Out of 443 probands enrolled in the MacTel study, 203 (46%) had crystalline deposits present; 60% of the cases were bilateral at baseline. Eyes with crystals had a mean letter score of 70.7 (SD=15.9) while those without crystals had a mean of 66.5 letters (SD=15.5, p<0.001). Crystals were present at all stages of the disease and showed high reflectivity within a wide wavelength range. They were located at the anterior surface of the nerve fibre layer, arranged along the nerve fibres, within an annular area centred on the fovea. Significant associations of crystalline deposits were found with a loss of retinal transparency, MPOD loss, fluorescein leakage, retinal thickness and a break in the IS/OS junction line. Associations with environmental risk factors were not found.
Intraretinal crystals are a frequent phenomenon associated with type 2 MacTel, they may appear at all stages and may aid in the early diagnosis of the disease. Their morphology further implicates Müller cells in the pathogenesis of the disease. Insight into their physical and chemical properties may provide clues to the metabolic pathways involved in the pathogenesis of the disease.
Despite lower rates of mortality and some forms of morbidity, Latinos report worse self-rated health (SRH) than Whites. These inconsistencies have raised questions about the validity of SRH for cross-ethnic comparisons and its use as a measure of health disparities. We examine whether the translation of this measure into Spanish helps explain these patterns.
We analyzed levels of SRH under different language conditions using cross-sectional data from the 2002 Chicago Community Adult Health Study and the 2003 Behavioral Risk Factor Surveillance System.
Being interviewed in Spanish was associated with significantly higher odds of rating one’s health as fair/poor in both data sets, and adjusting for language of interview substantially reduced the SRH gap between whites and Latinos. Spanish-language interviewees were also more likely to rate their health as “fair” (“regular” in Spanish) than any other response category, after adjusting for age, sex, socioeconomic position, health conditions, and other factors. The association between being interviewed in Spanish and reporting “fair”/“regular” health was strongest when contrasted against response categories representing better health (good, very good, and excellent).
The findings support the hypothesis that the translation of the English word “fair” to “regular” induces Spanish-speaking respondents to report worse levels of health than they otherwise would in English. We recommend caution in interpreting this widely used instrument—especially when making racial/ethnic comparisons—and propose experimental research using different translations of this measure to arrive at one that better equates its meaning in Spanish and English.
The development of measures of self-reported racial/ethnic discrimination is an active area of research, but few measures have been validated across multiple racial/ethnic and language groups. Our goal is to develop and evaluate a discrimination measure that is appropriate for use in surveys of racially and ethnically diverse populations.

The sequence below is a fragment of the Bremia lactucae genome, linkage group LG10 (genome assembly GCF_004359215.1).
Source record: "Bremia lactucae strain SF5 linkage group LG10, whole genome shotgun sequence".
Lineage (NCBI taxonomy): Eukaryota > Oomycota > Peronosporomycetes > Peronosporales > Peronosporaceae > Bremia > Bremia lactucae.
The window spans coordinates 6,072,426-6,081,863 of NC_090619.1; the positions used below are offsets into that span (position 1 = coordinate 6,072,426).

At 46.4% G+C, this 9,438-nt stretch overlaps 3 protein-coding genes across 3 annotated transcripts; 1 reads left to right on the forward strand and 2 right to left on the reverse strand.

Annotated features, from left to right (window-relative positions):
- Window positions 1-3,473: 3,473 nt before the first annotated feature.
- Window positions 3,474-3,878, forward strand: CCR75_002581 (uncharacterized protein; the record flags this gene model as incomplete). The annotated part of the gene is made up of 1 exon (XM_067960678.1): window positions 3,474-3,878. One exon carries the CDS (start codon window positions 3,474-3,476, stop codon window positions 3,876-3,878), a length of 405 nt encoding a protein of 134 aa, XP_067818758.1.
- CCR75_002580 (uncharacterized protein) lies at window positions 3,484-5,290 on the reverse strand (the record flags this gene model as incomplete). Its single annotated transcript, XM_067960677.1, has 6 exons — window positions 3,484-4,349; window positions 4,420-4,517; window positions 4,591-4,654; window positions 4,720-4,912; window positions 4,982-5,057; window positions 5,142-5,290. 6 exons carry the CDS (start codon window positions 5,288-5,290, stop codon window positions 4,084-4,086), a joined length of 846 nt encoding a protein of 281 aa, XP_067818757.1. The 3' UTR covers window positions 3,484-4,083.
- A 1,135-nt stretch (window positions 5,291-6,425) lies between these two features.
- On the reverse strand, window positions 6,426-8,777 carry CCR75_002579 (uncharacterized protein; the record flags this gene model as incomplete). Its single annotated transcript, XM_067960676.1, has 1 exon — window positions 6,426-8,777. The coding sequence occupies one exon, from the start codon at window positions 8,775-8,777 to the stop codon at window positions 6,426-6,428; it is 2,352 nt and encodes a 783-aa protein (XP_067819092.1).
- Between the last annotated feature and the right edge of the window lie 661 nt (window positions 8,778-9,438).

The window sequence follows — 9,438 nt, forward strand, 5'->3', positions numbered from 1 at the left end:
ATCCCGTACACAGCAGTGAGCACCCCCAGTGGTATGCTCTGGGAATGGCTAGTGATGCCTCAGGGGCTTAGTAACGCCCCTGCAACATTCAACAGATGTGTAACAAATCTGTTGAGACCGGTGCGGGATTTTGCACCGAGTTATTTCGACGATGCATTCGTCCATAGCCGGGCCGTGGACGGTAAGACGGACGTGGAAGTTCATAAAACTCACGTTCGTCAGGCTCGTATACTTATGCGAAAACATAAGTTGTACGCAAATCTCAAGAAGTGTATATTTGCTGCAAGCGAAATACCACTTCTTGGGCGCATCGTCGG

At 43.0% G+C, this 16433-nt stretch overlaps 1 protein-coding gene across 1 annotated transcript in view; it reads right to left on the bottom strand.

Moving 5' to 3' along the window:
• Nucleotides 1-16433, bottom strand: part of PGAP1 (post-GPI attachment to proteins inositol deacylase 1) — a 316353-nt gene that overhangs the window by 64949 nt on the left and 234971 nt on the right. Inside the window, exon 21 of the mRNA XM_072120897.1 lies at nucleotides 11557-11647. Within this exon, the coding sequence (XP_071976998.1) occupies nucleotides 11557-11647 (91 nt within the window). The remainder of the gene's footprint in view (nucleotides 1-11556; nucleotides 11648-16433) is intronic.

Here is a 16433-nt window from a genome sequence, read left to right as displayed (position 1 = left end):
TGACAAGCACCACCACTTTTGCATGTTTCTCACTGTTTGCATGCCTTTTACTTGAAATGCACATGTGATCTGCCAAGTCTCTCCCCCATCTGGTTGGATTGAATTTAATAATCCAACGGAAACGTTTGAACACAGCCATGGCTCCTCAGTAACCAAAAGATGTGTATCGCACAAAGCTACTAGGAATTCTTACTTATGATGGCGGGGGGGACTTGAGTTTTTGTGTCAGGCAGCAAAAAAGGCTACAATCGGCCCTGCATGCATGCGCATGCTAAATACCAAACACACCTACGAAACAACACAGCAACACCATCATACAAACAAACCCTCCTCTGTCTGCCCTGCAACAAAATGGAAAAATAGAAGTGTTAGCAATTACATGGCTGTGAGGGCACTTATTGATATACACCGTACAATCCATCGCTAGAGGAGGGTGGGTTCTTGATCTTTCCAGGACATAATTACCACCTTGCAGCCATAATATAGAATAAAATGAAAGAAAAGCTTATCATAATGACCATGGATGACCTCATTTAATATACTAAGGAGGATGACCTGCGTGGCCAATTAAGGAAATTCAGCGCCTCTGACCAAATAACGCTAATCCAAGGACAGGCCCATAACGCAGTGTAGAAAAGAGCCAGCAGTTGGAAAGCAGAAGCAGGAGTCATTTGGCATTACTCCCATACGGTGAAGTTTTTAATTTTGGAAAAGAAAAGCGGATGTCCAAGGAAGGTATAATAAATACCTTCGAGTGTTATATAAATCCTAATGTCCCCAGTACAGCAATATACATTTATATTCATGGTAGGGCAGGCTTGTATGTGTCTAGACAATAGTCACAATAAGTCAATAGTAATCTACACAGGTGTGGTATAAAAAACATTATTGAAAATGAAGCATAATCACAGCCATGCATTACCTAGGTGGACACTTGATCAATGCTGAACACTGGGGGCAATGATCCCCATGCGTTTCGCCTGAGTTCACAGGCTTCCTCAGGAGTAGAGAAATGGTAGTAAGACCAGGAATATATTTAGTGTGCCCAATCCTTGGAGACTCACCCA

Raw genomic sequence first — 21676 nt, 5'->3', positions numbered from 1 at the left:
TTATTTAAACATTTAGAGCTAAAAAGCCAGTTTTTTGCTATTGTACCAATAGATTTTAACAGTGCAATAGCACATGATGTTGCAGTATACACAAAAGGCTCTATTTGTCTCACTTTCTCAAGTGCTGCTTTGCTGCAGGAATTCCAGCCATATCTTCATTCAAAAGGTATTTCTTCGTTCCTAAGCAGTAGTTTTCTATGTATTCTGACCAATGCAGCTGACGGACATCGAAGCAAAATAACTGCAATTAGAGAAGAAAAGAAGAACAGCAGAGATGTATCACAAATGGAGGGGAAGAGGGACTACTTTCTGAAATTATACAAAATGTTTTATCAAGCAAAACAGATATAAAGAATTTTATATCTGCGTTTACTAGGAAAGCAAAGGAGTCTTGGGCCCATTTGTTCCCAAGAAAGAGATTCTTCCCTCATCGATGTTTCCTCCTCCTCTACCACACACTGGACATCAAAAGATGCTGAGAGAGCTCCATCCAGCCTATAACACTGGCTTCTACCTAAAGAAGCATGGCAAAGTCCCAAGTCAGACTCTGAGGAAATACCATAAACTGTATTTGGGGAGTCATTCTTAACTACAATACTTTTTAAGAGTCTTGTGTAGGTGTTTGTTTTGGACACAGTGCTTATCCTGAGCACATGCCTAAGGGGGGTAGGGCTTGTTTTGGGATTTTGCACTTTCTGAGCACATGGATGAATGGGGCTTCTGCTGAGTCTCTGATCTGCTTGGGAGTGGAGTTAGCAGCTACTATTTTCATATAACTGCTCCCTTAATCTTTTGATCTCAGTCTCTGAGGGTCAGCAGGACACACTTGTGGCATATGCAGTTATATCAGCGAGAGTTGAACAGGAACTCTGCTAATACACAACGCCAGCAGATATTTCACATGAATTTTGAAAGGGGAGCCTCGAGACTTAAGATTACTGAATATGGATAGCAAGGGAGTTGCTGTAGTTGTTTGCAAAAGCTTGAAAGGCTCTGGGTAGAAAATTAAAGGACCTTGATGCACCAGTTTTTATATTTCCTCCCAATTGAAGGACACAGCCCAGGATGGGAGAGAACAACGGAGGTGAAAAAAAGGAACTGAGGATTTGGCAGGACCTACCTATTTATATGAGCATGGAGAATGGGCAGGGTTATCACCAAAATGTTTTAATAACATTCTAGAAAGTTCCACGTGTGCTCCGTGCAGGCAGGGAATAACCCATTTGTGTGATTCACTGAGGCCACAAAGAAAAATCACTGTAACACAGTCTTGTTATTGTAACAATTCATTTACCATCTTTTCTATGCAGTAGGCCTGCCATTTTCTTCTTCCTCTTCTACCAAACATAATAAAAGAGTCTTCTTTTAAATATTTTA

To develop our measure, we employ a mixed-methods approach for survey research, drawing from both qualitative and quantitative traditions, including literature review, cognitive testing, psychometric analyses, behavior coding as well as two rounds of field testing using a split-sample design. We tested our new measure using two different approaches to elicit self-reported experiences of racial/ethnic discrimination.
Our new measure captures four dimensions of racial/ethnic discrimination: 1) frequency of encounters with discrimination across several domains (e.g., medical care, school, work, street and other public places); 2) timing of exposure (e.g., recent, lifetime); 3) appraisal of discrimination as stressful; and 4) responses to discrimination.
Because of the growing interest in measurement of racial/ethnic discrimination in health surveys, we think this report on the methods informing the development and testing of the discrimination module that will be used on the California Health Interview Survey would be useful to other researchers. The application of mixed methods to rigorously test the validity and reliability of our instrument proves to be a good roadmap for measuring racial/ethnic discrimination in multicultural and multilingual populations.
Cross-Cultural Comparison; Discrimination; Survey Methods
Phosphatidic acid (PA) has been reported to activate the mammalian target of rapamycin (mTOR) signaling pathway and is thought to enhance the anabolic effects of resistance training. The purpose of this pilot study was to examine if oral phosphatidic acid administration can enhance strength, muscle thickness and lean tissue accruement during an 8-week resistance training program.